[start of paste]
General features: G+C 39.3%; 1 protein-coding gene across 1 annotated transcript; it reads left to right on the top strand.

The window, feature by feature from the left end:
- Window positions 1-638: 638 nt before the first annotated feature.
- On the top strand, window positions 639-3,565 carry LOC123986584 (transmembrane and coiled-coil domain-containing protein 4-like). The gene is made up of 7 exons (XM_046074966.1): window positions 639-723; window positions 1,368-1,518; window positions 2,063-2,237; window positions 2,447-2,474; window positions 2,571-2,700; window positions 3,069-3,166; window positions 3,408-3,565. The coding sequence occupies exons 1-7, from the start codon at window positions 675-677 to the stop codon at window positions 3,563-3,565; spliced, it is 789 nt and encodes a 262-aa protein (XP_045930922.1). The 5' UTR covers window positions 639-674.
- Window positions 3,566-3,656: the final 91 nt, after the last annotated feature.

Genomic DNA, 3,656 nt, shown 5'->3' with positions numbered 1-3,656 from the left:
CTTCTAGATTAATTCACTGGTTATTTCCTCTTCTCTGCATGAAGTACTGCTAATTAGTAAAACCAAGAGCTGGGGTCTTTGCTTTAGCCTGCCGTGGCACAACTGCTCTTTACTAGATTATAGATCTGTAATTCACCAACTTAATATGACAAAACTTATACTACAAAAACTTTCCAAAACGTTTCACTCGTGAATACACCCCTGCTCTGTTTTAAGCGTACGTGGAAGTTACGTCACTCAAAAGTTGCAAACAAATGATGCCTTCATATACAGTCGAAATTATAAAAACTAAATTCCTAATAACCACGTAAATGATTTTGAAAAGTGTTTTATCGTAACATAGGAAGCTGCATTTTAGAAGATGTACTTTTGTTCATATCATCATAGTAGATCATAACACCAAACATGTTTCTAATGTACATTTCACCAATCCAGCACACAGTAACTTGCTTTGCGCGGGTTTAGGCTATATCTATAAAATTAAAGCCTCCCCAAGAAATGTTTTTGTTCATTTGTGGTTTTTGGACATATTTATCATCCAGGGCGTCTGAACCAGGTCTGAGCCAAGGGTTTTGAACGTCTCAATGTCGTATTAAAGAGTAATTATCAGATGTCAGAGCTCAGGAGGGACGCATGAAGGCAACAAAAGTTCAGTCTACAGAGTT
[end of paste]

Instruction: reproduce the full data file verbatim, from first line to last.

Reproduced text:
General features: G+C 39.3%; 1 protein-coding gene across 1 annotated transcript; it reads left to right on the top strand.

The window, feature by feature from the left end:
- Window positions 1-638: 638 nt before the first annotated feature.
- On the top strand, window positions 639-3,565 carry LOC123986584 (transmembrane and coiled-coil domain-containing protein 4-like). The gene is made up of 7 exons (XM_046074966.1): window positions 639-723; window positions 1,368-1,518; window positions 2,063-2,237; window positions 2,447-2,474; window positions 2,571-2,700; window positions 3,069-3,166; window positions 3,408-3,565. The coding sequence occupies exons 1-7, from the start codon at window positions 675-677 to the stop codon at window positions 3,563-3,565; spliced, it is 789 nt and encodes a 262-aa protein (XP_045930922.1). The 5' UTR covers window positions 639-674.
- Window positions 3,566-3,656: the final 91 nt, after the last annotated feature.

Genomic DNA, 3,656 nt, shown 5'->3' with positions numbered 1-3,656 from the left:
CTTCTAGATTAATTCACTGGTTATTTCCTCTTCTCTGCATGAAGTACTGCTAATTAGTAAAACCAAGAGCTGGGGTCTTTGCTTTAGCCTGCCGTGGCACAACTGCTCTTTACTAGATTATAGATCTGTAATTCACCAACTTAATATGACAAAACTTATACTACAAAAACTTTCCAAAACGTTTCACTCGTGAATACACCCCTGCTCTGTTTTAAGCGTACGTGGAAGTTACGTCACTCAAAAGTTGCAAACAAATGATGCCTTCATATACAGTCGAAATTATAAAAACTAAATTCCTAATAACCACGTAAATGATTTTGAAAAGTGTTTTATCGTAACATAGGAAGCTGCATTTTAGAAGATGTACTTTTGTTCATATCATCATAGTAGATCATAACACCAAACATGTTTCTAATGTACATTTCACCAATCCAGCACACAGTAACTTGCTTTGCGCGGGTTTAGGCTATATCTATAAAATTAAAGCCTCCCCAAGAAATGTTTTTGTTCATTTGTGGTTTTTGGACATATTTATCATCCAGGGCGTCTGAACCAGGTCTGAGCCAAGGGTTTTGAACGTCTCAATGTCGTATTAAAGAGTAATTATCAGATGTCAGAGCTCAGGAGGGACGCATGAAGGCAACAAAAGTTCAGTCTACAGAGTT